Inevitably the subject of Finnish gun laws has been brought up in the aftermath of the Jokela school shootings. This morning Prime Minister Matti Vanhanen weighed in:
Vanhanen said that the possibility that hand guns should be kept at sports clubs and target ranges, and not allowed to be taken into the home should be considered.
Other proposals I've seen include a requirement to undergo a psychiatric evaluation and an obligatory waiting time of a month or two before getting one's first gun permit.
Since the discussion is clearly motivated by Jokela, it's worth considering what sort of restrictions on gun ownership would have prevented this tragedy. For example, the proposed EU directive which would limit gun ownership by those under 18 years old - and which Finland used to oppose - wouldn't have prevented the Jokela shooter, Pekka-Eric Auvinen, from buying a handgun, since he was over 18.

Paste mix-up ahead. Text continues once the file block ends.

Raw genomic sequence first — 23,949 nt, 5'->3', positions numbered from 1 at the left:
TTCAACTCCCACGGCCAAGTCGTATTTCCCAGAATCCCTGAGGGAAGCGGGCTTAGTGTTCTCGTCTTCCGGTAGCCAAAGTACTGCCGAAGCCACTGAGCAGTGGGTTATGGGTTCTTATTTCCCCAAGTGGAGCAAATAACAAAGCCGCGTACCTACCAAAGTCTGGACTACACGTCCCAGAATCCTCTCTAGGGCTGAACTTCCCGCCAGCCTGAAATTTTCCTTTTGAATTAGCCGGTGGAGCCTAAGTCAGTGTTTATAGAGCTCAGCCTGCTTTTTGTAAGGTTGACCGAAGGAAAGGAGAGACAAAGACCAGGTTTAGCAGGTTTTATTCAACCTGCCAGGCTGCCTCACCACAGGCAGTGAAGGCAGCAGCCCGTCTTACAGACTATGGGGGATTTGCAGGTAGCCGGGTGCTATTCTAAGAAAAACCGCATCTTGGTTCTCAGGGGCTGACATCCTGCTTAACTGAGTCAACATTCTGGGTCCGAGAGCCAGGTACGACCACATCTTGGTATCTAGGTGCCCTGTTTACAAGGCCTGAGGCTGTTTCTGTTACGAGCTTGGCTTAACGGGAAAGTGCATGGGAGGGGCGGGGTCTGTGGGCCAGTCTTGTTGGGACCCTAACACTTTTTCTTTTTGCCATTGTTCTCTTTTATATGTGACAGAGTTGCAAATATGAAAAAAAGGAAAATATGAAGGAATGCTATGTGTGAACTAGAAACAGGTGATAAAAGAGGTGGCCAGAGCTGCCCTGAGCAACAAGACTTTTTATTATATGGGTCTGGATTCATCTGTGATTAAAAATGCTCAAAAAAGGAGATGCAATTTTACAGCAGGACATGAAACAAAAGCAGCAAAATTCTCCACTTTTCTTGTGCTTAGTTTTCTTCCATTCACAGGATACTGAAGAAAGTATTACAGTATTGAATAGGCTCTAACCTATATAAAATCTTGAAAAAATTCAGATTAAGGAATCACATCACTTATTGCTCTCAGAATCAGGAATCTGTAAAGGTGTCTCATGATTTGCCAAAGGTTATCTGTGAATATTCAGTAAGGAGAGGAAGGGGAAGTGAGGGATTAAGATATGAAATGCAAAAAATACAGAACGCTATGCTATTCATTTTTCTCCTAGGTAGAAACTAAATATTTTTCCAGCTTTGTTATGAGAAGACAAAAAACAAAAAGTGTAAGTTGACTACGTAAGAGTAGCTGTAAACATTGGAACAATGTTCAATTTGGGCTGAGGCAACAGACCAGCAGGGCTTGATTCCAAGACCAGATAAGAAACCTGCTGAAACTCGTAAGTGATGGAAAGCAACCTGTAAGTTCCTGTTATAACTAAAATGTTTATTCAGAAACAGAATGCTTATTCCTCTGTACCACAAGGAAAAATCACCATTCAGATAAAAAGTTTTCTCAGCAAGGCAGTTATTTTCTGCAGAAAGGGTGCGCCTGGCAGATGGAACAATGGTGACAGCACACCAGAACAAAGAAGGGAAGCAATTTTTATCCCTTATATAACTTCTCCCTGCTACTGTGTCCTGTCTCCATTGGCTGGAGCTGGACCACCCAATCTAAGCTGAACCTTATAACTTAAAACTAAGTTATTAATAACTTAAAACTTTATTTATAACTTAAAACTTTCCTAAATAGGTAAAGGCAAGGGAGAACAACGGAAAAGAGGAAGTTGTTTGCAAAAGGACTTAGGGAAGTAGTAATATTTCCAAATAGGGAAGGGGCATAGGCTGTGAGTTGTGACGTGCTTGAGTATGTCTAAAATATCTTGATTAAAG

Whether Auvinen could have passed a psychiatric evaluation is something I don't know; obviously if he was honest about his views and feelings, he couldn't have done so, but he might have had enough self-control to hide his problems. It seems to me that he got his gun specifically to carry out his murders, so he would have had a reason to misrepresent his inner life to a psychiatrist.
Having written all that, naturally law changes that couldn't have stopped Auvinen might still serve to save lives.